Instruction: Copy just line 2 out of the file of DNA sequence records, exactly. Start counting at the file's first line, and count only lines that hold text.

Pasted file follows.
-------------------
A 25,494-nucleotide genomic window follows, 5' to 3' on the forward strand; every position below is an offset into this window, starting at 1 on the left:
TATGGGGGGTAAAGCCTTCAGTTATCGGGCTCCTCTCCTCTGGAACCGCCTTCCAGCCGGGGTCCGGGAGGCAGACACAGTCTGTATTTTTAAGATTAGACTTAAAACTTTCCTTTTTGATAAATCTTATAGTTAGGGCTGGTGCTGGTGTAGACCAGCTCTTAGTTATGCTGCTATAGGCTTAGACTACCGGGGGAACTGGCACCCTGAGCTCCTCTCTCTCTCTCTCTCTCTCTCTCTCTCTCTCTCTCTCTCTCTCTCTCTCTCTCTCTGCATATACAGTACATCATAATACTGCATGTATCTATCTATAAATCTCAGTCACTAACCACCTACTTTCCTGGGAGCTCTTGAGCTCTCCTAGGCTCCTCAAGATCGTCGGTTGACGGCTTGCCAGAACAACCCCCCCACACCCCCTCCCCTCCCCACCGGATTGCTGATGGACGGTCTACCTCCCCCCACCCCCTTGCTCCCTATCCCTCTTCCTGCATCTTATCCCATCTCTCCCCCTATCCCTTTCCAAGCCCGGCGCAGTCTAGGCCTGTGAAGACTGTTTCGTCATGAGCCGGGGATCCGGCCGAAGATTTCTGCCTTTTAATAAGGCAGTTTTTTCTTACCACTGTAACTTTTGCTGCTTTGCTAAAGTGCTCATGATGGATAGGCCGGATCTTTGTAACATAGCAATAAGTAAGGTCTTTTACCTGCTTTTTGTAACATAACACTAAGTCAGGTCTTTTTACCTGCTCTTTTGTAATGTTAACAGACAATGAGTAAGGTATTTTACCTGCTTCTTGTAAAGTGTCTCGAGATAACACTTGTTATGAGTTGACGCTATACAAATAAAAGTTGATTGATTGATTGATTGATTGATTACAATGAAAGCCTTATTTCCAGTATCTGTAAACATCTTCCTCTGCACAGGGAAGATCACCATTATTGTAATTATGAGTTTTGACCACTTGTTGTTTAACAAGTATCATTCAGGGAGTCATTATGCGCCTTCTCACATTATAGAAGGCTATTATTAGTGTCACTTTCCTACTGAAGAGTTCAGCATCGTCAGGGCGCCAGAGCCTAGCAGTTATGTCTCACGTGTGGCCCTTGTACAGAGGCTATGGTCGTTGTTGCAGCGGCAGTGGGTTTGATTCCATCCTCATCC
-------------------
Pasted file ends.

TATGGGGGGTAAAGCCTTCAGTTATCGGGCTCCTCTCCTCTGGAACCGCCTTCCAGCCGGGGTCCGGGAGGCAGACACAGTCTGTATTTTTAAGATTAGACTTAAAACTTTCCTTTTTGATAAATCTTATAGTTAGGGCTGGTGCTGGTGTAGACCAGCTCTTAGTTATGCTGCTATAGGCTTAGACTACCGGGGGAACTGGCACCCTGAGCTCCTCTCTCTCTCTCTCTCTCTCTCTCTCTCTCTCTCTCTCTCTCTCTCTCTCTCTCTCTGCATATACAGTACATCATAATACTGCATGTATCTATCTATAAATCTCAGTCACTAACCACCTACTTTCCTGGGAGCTCTTGAGCTCTCCTAGGCTCCTCAAGATCGTCGGTTGACGGCTTGCCAGAACAACCCCCCCACACCCCCTCCCCTCCCCACCGGATTGCTGATGGACGGTCTACCTCCCCCCACCCCCTTGCTCCCTATCCCTCTTCCTGCATCTTATCCCATCTCTCCCCCTATCCCTTTCCAAGCCCGGCGCAGTCTAGGCCTGTGAAGACTGTTTCGTCATGAGCCGGGGATCCGGCCGAAGATTTCTGCCTTTTAATAAGGCAGTTTTTTCTTACCACTGTAACTTTTGCTGCTTTGCTAAAGTGCTCATGATGGATAGGCCGGATCTTTGTAACATAGCAATAAGTAAGGTCTTTTACCTGCTTTTTGTAACATAACACTAAGTCAGGTCTTTTTACCTGCTCTTTTGTAATGTTAACAGACAATGAGTAAGGTATTTTACCTGCTTCTTGTAAAGTGTCTCGAGATAACACTTGTTATGAGTTGACGCTATACAAATAAAAGTTGATTGATTGATTGATTGATTGATTACAATGAAAGCCTTATTTCCAGTATCTGTAAACATCTTCCTCTGCACAGGGAAGATCACCATTATTGTAATTATGAGTTTTGACCACTTGTTGTTTAACAAGTATCATTCAGGGAGTCATTATGCGCCTTCTCACATTATAGAAGGCTATTATTAGTGTCACTTTCCTACTGAAGAGTTCAGCATCGTCAGGGCGCCAGAGCCTAGCAGTTATGTCTCACGTGTGGCCCTTGTACAGAGGCTATGGTCGTTGTTGCAGCGGCAGTGGGTTTGATTCCATCCTCATCC